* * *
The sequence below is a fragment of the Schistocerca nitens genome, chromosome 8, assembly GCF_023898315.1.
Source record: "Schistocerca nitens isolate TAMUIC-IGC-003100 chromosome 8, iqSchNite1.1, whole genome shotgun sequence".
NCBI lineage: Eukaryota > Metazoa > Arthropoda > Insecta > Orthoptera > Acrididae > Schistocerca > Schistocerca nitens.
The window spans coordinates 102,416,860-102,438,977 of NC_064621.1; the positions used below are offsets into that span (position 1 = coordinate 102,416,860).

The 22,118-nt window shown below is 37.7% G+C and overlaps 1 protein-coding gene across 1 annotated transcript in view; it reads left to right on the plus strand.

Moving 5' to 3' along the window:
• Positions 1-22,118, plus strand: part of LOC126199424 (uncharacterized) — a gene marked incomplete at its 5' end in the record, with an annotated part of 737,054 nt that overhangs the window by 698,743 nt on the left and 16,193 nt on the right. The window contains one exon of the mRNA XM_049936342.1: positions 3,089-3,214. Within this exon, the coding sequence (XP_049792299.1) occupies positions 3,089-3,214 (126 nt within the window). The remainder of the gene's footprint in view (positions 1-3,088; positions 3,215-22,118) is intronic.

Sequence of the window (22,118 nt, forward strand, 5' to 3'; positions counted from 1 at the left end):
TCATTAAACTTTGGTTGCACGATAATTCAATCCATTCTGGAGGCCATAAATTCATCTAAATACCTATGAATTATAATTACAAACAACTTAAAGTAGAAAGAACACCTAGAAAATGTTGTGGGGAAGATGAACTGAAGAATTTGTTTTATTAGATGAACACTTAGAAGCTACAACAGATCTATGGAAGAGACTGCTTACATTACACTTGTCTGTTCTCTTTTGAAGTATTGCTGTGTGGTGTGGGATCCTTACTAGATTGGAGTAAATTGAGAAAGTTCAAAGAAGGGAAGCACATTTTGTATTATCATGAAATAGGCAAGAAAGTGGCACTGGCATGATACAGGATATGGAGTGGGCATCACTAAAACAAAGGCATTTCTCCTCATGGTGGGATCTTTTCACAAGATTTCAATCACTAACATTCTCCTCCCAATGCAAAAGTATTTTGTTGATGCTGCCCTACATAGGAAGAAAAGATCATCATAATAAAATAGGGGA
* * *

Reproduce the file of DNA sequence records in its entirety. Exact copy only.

The sequence below is a fragment of the Schistocerca nitens genome, chromosome 8, assembly GCF_023898315.1.
Source record: "Schistocerca nitens isolate TAMUIC-IGC-003100 chromosome 8, iqSchNite1.1, whole genome shotgun sequence".
NCBI lineage: Eukaryota > Metazoa > Arthropoda > Insecta > Orthoptera > Acrididae > Schistocerca > Schistocerca nitens.
The window spans coordinates 102,416,860-102,438,977 of NC_064621.1; the positions used below are offsets into that span (position 1 = coordinate 102,416,860).

The 22,118-nt window shown below is 37.7% G+C and overlaps 1 protein-coding gene across 1 annotated transcript in view; it reads left to right on the plus strand.

Moving 5' to 3' along the window:
• Positions 1-22,118, plus strand: part of LOC126199424 (uncharacterized) — a gene marked incomplete at its 5' end in the record, with an annotated part of 737,054 nt that overhangs the window by 698,743 nt on the left and 16,193 nt on the right. The window contains one exon of the mRNA XM_049936342.1: positions 3,089-3,214. Within this exon, the coding sequence (XP_049792299.1) occupies positions 3,089-3,214 (126 nt within the window). The remainder of the gene's footprint in view (positions 1-3,088; positions 3,215-22,118) is intronic.

Sequence of the window (22,118 nt, forward strand, 5' to 3'; positions counted from 1 at the left end):
TCATTAAACTTTGGTTGCACGATAATTCAATCCATTCTGGAGGCCATAAATTCATCTAAATACCTATGAATTATAATTACAAACAACTTAAAGTAGAAAGAACACCTAGAAAATGTTGTGGGGAAGATGAACTGAAGAATTTGTTTTATTAGATGAACACTTAGAAGCTACAACAGATCTATGGAAGAGACTGCTTACATTACACTTGTCTGTTCTCTTTTGAAGTATTGCTGTGTGGTGTGGGATCCTTACTAGATTGGAGTAAATTGAGAAAGTTCAAAGAAGGGAAGCACATTTTGTATTATCATGAAATAGGCAAGAAAGTGGCACTGGCATGATACAGGATATGGAGTGGGCATCACTAAAACAAAGGCATTTCTCCTCATGGTGGGATCTTTTCACAAGATTTCAATCACTAACATTCTCCTCCCAATGCAAAAGTATTTTGTTGATGCTGCCCTACATAGGAAGAAAAGATCATCATAATAAAATAGGGGA